The overall incidence of IVH in our sample was 14.5% and that of PVL was 0.41%, compared with 24.6% to 27.4% and 1% to 3%, respectively, in the Vermont Oxford Network (1990–1999). Data from other national sources reported rates of IVH of ≤20%, whereas the incidence of PVL was ∼1% in most recent years.1,2 Data sets used for this study were collected from many hospitals of different care levels (primary to tertiary), with possibly different acuity, clinical practices, and diagnostic techniques (especially important for PVL, which may be missed in routine ultrasound examinations). In this study, we calculated proportions and ORs among those proportions; AORs remain constant in comparisons of proportions. Another limitation of these data was the fact that not all cases of IVH had a diagnostic code for severity; 6773 IVH cases (43.9% of the total) had a known grade for IVH.
ICD-9 codes for GA categories were introduced into the data late in 2002. With the incidences of unsure dates of pregnancy, poor or no prenatal care, or no ultrasound examination, exact dates are difficult to follow. In contrast, BW is a precise parameter and was included in the data for all patients through the analyzed years. We analyzed a sample of preterm infants with GA of <28 weeks at birth for the possible association of male gender with IVH. We obtained similar results and concluded that there was no significant statistical difference in using GA versus BW. In this study, BW was used as our inclusion criterion, to obtain larger sample size.
Our study showed significant increases in IVH and severe IVH in preterm male infants, compared with female infants. The link of IVH with male gender was more prominent in more-mature infants. Controlling for clinical and demographic variables revealed consistency of these findings. Further research is needed to determine the effects of these gender differences on long-term outcomes, as well as to reveal the pathophysiologic basis of these differences.
We thank Tahmina Ahmad from George Washington University for editing this manuscript.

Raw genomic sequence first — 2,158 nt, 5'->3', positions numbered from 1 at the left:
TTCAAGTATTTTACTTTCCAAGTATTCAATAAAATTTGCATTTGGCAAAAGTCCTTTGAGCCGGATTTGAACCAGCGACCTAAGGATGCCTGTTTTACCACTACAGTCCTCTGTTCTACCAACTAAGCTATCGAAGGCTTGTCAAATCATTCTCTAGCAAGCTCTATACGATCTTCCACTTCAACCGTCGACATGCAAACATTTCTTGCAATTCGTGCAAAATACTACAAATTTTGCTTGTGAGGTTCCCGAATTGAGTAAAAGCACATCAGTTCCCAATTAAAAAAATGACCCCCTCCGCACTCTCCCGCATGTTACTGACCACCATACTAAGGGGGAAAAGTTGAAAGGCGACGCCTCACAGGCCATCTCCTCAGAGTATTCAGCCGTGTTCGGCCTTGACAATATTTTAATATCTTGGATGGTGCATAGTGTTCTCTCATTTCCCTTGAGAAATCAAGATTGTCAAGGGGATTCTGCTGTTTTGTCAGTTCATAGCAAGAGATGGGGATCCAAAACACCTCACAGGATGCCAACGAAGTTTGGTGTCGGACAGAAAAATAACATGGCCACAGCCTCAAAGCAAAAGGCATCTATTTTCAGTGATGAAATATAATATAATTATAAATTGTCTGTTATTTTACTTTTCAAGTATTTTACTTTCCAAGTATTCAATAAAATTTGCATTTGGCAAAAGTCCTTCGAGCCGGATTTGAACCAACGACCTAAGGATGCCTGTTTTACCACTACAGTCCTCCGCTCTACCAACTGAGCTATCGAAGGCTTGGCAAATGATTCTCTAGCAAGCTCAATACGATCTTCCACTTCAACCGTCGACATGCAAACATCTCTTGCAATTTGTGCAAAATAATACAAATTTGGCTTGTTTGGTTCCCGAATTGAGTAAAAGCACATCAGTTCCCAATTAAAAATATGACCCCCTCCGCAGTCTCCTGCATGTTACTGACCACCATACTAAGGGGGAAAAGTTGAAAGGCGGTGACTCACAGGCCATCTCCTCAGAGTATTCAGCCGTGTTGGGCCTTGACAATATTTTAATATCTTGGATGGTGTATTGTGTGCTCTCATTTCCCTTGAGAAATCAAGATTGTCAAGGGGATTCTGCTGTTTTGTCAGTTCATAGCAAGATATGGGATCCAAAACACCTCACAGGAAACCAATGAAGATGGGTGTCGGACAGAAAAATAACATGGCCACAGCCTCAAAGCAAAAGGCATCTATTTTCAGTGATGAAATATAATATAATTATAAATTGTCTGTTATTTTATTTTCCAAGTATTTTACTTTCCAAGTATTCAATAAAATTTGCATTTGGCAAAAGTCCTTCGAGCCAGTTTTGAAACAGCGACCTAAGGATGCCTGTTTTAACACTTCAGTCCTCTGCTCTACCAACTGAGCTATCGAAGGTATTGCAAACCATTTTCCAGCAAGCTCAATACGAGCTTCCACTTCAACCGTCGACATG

- Accepted August 18, 2009.
- Address correspondence to Mohamed A. Mohamed, MD, MPH, George Washington University Medical Center, Newborn Services, 900 23rd St NW, Suite G-2092, Washington, DC 20037. E-mail:
FINANCIAL DISCLOSURE: The authors have indicated they have no financial relationships relevant to this article to disclose.
- IVH =
- intraventricular hemorrhage •
- PVL =
- periventricular leukomalacia •
- GA =
- gestational age •
- BW =
- birth weight •
- VLBW =
- very low birth weight •
- RDS =
- respiratory distress syndrome •
- PPHN =
- persistent pulmonary hypertension of the newborn •
- PDA =
- patent ductus arteriosus •
- NIS =
- National Inpatient Sample •
- KID =
- Kids' Inpatient Database •
- ICD-9 =
- International Classification of Diseases, Ninth Revision •
- H-CUP =
- Healthcare Cost and Utilization Project •
- OR =
- odds ratio •
- AOR =
- adjusted odds ratio •
- CI =
- confidence interval
- Martin RJ,
- Fanaroff AA,
- Walsh MC
- de Vries LS
- MacDonald MG,
- Mullett MD,
- Seshia MMK
- Hill A
- Stevenson D,
- Verter J,
- Fanaroff A,
- et al
- Zeitlin J,
- Saurel-Cubizolles MJ,
- Mouzon J,
- et al
- Perelman RH,
- Palta M,
- Kirby R,
- Farrell PM
- Van Marter LJ,
- Leviton A,
- Kuban KC,
- Pagano M,
- Allred EN
- Hoffman EL,
- Bennett FC
- Vohr BR,
- Wright LL,
- Dusick AM,
- et al
- Brothwood M,
- Wolke D,
- Gamsu H,
- Benson J,
- Cooper D
- 17.↵Healthcare Cost and Utilization Project. Overview of H-CUP. Available at: www.hcup-us.ahrq.gov/overview.jsp. Accessed February 1, 2009
- Du L,
- Bayir H,
- Lai Y,
- et al
- Heep A,
- Schueller AC,
- Kattner E,
- et al
- Shaheen SO,
- Barker DJP
- Copyright © 2010 by the American Academy of Pediatrics